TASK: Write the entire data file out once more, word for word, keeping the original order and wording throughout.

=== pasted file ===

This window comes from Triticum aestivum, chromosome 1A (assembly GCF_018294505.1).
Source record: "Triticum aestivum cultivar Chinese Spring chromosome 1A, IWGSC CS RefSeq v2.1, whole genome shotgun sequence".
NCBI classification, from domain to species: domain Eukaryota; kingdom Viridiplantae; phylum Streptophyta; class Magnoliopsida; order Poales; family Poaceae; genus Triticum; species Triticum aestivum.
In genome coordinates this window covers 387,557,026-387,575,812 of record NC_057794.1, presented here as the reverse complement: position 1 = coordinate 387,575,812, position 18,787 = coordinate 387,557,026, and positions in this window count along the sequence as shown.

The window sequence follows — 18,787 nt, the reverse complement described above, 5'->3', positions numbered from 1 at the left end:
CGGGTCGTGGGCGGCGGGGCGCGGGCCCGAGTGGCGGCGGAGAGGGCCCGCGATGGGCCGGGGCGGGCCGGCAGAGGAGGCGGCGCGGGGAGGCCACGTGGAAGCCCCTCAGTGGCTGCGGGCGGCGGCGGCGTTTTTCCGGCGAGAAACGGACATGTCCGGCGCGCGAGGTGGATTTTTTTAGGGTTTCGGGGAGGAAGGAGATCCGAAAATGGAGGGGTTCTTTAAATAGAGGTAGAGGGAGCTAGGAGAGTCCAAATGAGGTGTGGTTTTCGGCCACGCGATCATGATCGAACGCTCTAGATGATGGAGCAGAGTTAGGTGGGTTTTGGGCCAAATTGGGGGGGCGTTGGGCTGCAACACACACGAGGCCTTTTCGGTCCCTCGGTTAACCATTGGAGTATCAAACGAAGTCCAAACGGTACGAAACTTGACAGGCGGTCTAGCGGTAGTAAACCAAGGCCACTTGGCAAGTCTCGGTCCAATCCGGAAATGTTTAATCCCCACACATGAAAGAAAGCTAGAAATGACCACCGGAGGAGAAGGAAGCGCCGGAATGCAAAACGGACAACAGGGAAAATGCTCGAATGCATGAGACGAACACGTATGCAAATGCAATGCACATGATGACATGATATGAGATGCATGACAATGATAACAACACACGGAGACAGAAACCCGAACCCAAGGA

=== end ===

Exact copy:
This window comes from Triticum aestivum, chromosome 1A (assembly GCF_018294505.1).
Source record: "Triticum aestivum cultivar Chinese Spring chromosome 1A, IWGSC CS RefSeq v2.1, whole genome shotgun sequence".
NCBI classification, from domain to species: domain Eukaryota; kingdom Viridiplantae; phylum Streptophyta; class Magnoliopsida; order Poales; family Poaceae; genus Triticum; species Triticum aestivum.
In genome coordinates this window covers 387,557,026-387,575,812 of record NC_057794.1, presented here as the reverse complement: position 1 = coordinate 387,575,812, position 18,787 = coordinate 387,557,026, and positions in this window count along the sequence as shown.

The window sequence follows — 18,787 nt, the reverse complement described above, 5'->3', positions numbered from 1 at the left end:
CGGGTCGTGGGCGGCGGGGCGCGGGCCCGAGTGGCGGCGGAGAGGGCCCGCGATGGGCCGGGGCGGGCCGGCAGAGGAGGCGGCGCGGGGAGGCCACGTGGAAGCCCCTCAGTGGCTGCGGGCGGCGGCGGCGTTTTTCCGGCGAGAAACGGACATGTCCGGCGCGCGAGGTGGATTTTTTTAGGGTTTCGGGGAGGAAGGAGATCCGAAAATGGAGGGGTTCTTTAAATAGAGGTAGAGGGAGCTAGGAGAGTCCAAATGAGGTGTGGTTTTCGGCCACGCGATCATGATCGAACGCTCTAGATGATGGAGCAGAGTTAGGTGGGTTTTGGGCCAAATTGGGGGGGCGTTGGGCTGCAACACACACGAGGCCTTTTCGGTCCCTCGGTTAACCATTGGAGTATCAAACGAAGTCCAAACGGTACGAAACTTGACAGGCGGTCTAGCGGTAGTAAACCAAGGCCACTTGGCAAGTCTCGGTCCAATCCGGAAATGTTTAATCCCCACACATGAAAGAAAGCTAGAAATGACCACCGGAGGAGAAGGAAGCGCCGGAATGCAAAACGGACAACAGGGAAAATGCTCGAATGCATGAGACGAACACGTATGCAAATGCAATGCACATGATGACATGATATGAGATGCATGACAATGATAACAACACACGGAGACAGAAACCCGAACCCAAGGA